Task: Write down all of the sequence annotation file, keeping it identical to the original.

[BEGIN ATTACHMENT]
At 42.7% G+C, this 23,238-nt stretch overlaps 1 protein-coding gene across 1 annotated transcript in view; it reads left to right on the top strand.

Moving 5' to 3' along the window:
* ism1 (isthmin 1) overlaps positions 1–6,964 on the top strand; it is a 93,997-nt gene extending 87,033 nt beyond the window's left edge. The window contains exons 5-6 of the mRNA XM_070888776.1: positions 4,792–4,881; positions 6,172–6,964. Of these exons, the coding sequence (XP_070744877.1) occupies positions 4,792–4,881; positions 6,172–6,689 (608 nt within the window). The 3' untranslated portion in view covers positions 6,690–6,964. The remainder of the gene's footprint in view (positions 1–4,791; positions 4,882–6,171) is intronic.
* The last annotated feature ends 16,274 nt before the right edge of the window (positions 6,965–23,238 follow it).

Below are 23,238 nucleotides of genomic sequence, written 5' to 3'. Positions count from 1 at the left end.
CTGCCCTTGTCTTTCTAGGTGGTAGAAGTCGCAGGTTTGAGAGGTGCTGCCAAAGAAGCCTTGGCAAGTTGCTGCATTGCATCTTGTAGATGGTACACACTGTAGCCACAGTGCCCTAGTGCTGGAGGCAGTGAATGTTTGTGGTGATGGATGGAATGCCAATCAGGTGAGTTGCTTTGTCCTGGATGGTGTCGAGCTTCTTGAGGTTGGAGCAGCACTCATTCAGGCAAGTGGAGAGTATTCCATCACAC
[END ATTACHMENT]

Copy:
At 42.7% G+C, this 23,238-nt stretch overlaps 1 protein-coding gene across 1 annotated transcript in view; it reads left to right on the top strand.

Moving 5' to 3' along the window:
* ism1 (isthmin 1) overlaps positions 1–6,964 on the top strand; it is a 93,997-nt gene extending 87,033 nt beyond the window's left edge. The window contains exons 5-6 of the mRNA XM_070888776.1: positions 4,792–4,881; positions 6,172–6,964. Of these exons, the coding sequence (XP_070744877.1) occupies positions 4,792–4,881; positions 6,172–6,689 (608 nt within the window). The 3' untranslated portion in view covers positions 6,690–6,964. The remainder of the gene's footprint in view (positions 1–4,791; positions 4,882–6,171) is intronic.
* The last annotated feature ends 16,274 nt before the right edge of the window (positions 6,965–23,238 follow it).

Below are 23,238 nucleotides of genomic sequence, written 5' to 3'. Positions count from 1 at the left end.
CTGCCCTTGTCTTTCTAGGTGGTAGAAGTCGCAGGTTTGAGAGGTGCTGCCAAAGAAGCCTTGGCAAGTTGCTGCATTGCATCTTGTAGATGGTACACACTGTAGCCACAGTGCCCTAGTGCTGGAGGCAGTGAATGTTTGTGGTGATGGATGGAATGCCAATCAGGTGAGTTGCTTTGTCCTGGATGGTGTCGAGCTTCTTGAGGTTGGAGCAGCACTCATTCAGGCAAGTGGAGAGTATTCCATCACAC